Yes, that's why. If you are interested, I'll post that equation, as

well.

Ignoring the emission coefficient (taken as 1, for now), the equation

is:

Id(T) = Is(T) * (e^(q*Vd/(k*T))-1)

which becomes:

Vd(T) = (kT/q) * ln( 1 + Ic/Is(T) )

The derivative is trivially:

d Vd(T) = (k/q) * ln( 1 + Ic/Is(T) ) dT

which is a positive trend, very nearly +2mV/K for modest Ic... but

positive.

However:

Is(T) = Is(Tnom) * (T/Tnom)^3 * e^(-(q*Eg/k)*(1/T-1/Tnom))

which complicates things.

The new derivative is a bit large.

Assume:

X = T^3 * Isat * e^(q*Eg/(k*Tnom))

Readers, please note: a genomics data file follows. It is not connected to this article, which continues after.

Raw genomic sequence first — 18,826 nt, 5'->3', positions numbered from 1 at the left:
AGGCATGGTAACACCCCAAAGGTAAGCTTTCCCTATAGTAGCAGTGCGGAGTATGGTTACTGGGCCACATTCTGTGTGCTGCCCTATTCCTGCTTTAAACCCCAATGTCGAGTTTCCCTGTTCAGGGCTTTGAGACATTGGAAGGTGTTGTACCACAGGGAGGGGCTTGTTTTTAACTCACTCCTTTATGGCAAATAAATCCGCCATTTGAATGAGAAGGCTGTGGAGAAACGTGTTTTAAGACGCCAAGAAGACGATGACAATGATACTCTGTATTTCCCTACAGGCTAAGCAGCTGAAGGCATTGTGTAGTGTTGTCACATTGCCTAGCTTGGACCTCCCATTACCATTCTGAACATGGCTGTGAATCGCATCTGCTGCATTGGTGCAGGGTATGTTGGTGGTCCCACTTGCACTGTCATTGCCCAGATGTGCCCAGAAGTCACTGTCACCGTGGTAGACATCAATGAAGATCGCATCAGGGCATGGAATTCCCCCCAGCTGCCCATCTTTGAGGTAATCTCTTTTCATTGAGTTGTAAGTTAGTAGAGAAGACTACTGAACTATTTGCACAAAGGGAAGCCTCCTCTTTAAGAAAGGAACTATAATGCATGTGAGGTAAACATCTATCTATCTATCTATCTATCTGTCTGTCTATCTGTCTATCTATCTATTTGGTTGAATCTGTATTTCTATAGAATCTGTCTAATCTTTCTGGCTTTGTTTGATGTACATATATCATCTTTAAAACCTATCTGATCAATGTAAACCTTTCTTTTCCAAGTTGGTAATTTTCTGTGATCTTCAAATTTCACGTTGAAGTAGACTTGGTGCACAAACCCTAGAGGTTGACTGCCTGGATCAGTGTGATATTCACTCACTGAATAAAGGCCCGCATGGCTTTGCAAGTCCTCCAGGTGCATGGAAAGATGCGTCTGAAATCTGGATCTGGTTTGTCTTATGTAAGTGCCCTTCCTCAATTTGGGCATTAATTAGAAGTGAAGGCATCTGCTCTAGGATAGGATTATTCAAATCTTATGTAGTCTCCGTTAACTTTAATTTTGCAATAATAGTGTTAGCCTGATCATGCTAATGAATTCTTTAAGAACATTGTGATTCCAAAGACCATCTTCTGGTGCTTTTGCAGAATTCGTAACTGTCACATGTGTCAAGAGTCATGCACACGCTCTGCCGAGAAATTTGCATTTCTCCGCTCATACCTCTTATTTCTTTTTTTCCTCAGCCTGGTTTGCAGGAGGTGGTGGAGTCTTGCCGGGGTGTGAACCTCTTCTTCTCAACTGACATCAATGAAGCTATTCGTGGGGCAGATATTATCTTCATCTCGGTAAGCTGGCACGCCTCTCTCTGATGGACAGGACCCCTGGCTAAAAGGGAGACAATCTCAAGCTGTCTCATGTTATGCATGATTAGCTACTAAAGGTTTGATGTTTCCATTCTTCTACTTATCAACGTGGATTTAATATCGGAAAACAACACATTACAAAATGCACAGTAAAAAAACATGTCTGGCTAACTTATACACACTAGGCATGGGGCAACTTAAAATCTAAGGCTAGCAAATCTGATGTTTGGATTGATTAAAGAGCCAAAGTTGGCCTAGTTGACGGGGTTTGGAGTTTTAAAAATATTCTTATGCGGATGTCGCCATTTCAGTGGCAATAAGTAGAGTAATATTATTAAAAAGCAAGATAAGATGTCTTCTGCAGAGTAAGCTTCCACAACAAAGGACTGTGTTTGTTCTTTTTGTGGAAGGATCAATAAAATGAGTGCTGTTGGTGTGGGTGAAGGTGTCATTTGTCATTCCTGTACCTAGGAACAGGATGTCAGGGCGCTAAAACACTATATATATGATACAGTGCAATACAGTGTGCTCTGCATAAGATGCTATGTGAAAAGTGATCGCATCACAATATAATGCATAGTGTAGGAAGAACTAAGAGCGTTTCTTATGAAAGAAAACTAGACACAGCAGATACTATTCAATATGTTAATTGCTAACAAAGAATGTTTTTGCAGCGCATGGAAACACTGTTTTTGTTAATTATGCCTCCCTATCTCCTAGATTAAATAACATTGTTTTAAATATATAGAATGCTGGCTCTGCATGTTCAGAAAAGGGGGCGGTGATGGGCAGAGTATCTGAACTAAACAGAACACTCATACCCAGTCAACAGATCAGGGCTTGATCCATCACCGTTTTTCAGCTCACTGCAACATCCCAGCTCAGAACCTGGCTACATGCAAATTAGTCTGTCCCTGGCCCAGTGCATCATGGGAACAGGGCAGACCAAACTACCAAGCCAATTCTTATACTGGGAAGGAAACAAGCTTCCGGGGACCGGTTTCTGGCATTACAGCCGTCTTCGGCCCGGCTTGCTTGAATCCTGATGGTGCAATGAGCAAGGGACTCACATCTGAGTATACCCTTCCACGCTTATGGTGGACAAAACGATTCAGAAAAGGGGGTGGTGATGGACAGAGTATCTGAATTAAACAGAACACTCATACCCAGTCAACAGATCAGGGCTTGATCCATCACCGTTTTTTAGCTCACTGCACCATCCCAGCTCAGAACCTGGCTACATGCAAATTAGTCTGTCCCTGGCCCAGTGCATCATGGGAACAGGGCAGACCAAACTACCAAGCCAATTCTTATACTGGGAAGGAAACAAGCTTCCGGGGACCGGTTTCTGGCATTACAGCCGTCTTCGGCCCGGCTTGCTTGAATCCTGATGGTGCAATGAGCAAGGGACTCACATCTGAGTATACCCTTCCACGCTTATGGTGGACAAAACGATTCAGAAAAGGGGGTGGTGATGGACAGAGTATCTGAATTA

Y = Tnom^3 * Ic * e^(q*Eg/(k*T))

Then the derivative, I think, is:

X+Y

k*Tnom*T*( (X+Y) * ln( -------- ) - 3*Y ) - q*Eg*( X*T+Y*T+Y*Tnom )

Isat*T^3

---------------------------------------------------------------------

q * Tnom * T * (X+Y)

Tnom is the nominal temperature (Kelvin, of course) at which the

device data is taken and Eg is the effective energy gap in electron

volts for the semiconductor material. Of course, 'k' is Boltzmann's

constant and T is the temperature of interest.

Eg defaults to 1.11 eV in spice, I think. For an Ic=10uA and a stock

Isat of about 1E-15, the figure comes out to about -2.07mV/K in the

vicinity of 20 Celsius ambient.

Jon